By Greg Ritchie
HOUSTON COUNTY – When many hear the word ‘sheriff’, they think of the old west. A dusty street. The lawman standing face to face with the black suited, mustached villain. What could possibly be more American than the image of the sheriff?
As it turns out, the office of sheriff started out about as American as fish and chips – or tea and crumpets.
To find the beginning of the office of sheriff, you need to back over a thousand years in time to Anglo-Saxon England. About the year 700 A.D. the Anglo-Saxons began to divide the country into groups of 10 families. Each group of 10 families formed a ‘tun’. That is where the word ‘town’ comes from by the way.
Several towns were organized into shires. These were equivalent to our modern counties. Many English towns still carry their name from the time when they were the ‘county seat’ of their shire. Cheshire, Derbyshire, Hapshire – this is why these towns still carry these names.
In the days before modern communication, the King needed a man in each shire to keep order and follow the laws. However, since these people were so far away from the capital, each shire began to develop its own ideas of what laws should be followed in each community.
Each of these law enforcement officers was known as a ‘reeve.’ The ‘reeve’ of each shire was called the ‘shire reeve.’ Which was later shortened to sheriff. The first English settlers arriving in America brought this concept with them. It was even more needed here, which has always been so much bigger and with such a dispersed population.
This relationship between people and their local law enforcement is still the basis of the modern system of sheriffs in the United States. While city police departments are appointed and hired, the local sheriff is an elected position. This historically has created a unique relationship between the people and their elected sheriff.
“The Sheriff is elected by the citizens of the county,” explained Houston County Sheriff Randy Hargrove. “That is a constitutional position. The Sheriff is the chief law enforcement officer in the county. That is because a sheriff is elected by the people and not appointed or hired.”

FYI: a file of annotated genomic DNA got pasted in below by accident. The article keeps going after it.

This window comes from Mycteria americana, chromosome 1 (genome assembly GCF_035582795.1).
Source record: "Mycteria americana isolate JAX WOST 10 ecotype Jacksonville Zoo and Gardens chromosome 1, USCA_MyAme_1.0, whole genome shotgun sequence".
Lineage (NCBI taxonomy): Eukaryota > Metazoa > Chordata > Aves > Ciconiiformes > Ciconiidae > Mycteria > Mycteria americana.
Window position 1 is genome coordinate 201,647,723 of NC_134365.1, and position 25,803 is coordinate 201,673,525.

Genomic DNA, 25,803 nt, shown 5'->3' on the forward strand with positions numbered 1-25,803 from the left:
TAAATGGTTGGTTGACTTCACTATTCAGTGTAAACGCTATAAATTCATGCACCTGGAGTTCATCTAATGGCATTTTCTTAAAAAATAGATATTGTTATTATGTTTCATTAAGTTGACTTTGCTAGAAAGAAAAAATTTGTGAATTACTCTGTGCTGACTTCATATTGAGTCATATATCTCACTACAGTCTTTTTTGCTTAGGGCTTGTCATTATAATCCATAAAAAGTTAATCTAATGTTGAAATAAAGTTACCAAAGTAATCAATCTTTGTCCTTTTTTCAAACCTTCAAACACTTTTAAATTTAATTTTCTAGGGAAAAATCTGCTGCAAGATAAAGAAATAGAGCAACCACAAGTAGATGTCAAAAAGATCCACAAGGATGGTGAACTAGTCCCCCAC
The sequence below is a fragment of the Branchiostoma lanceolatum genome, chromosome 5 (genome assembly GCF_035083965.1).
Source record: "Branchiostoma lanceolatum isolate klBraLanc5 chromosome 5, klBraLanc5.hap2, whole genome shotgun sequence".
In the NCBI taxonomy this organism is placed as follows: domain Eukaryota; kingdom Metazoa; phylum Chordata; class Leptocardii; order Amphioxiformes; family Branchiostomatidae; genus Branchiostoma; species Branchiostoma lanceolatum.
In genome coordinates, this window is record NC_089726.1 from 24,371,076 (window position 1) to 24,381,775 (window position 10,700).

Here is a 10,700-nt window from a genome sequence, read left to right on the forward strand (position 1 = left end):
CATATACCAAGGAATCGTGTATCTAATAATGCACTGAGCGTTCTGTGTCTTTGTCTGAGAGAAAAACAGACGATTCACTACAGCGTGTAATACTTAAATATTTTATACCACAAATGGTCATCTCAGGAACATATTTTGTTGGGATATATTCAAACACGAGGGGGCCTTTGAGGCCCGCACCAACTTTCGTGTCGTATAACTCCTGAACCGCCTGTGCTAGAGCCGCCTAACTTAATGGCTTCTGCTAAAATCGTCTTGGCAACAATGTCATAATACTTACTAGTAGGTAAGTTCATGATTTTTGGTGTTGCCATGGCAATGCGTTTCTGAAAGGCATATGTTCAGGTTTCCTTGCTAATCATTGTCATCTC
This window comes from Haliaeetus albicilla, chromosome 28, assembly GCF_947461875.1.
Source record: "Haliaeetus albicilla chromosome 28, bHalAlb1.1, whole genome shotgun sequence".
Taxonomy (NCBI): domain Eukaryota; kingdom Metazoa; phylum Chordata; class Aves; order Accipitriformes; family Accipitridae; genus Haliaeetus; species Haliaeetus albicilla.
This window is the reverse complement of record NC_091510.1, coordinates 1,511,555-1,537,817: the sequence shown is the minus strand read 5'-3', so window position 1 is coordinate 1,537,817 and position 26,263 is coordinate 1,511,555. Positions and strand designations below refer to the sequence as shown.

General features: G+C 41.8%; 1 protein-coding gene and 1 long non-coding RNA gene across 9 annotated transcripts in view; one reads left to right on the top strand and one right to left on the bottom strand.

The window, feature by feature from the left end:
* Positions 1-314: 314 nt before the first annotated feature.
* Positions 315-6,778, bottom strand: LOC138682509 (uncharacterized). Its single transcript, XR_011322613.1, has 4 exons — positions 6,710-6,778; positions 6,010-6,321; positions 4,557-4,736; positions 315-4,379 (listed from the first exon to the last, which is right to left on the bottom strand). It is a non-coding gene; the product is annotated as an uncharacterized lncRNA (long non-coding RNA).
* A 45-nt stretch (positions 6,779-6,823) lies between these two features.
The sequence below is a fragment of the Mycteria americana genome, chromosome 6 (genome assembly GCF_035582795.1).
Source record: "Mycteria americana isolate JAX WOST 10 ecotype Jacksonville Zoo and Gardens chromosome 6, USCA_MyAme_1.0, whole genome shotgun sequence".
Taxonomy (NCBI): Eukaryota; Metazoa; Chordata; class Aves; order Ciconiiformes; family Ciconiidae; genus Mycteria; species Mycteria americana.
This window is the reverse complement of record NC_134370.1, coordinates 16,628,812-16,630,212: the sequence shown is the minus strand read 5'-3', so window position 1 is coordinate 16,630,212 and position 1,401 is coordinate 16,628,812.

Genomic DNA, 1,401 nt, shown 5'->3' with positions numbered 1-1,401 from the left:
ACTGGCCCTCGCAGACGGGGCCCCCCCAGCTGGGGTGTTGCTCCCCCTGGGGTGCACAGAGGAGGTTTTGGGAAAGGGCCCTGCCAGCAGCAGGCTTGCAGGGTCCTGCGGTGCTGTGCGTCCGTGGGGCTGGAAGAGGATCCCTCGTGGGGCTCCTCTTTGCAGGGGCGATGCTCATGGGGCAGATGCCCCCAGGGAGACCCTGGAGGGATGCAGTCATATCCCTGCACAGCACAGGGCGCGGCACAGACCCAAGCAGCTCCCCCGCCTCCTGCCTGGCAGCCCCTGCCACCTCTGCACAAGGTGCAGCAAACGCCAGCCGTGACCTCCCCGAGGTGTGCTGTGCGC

In most counties, as in Houston County, the sheriff is responsible for law enforcement and protecting the people, protection of courts, warrants, and maintaining the jail. A county sheriff can overrule state or federal officials in protecting the people of the county.
“The sheriff isn’t elected or appointed by a President, or any bureaucratic office,” Hargrove explained. There was a case of a sheriff in Indiana who asked the Federal Drug Administration to leave his county when the sheriff determined that they were harassing farmers in the area.
“This all comes with a huge responsibility,” Hargrove cautioned. “He is not just the sheriff to those that elected him – but to anyone who is in or traveling through the county. He’s charged with their safety and protection as well.”
In most counties around the country, the sheriff is the only law enforcement officer directly accountable to the people of that county. So if you happen to get stopped by a county sheriff don’t be angry – thank them for more than a thousand years of service – and then explain you never saw that stop sign.
Greg Ritchie can be reached at firstname.lastname@example.org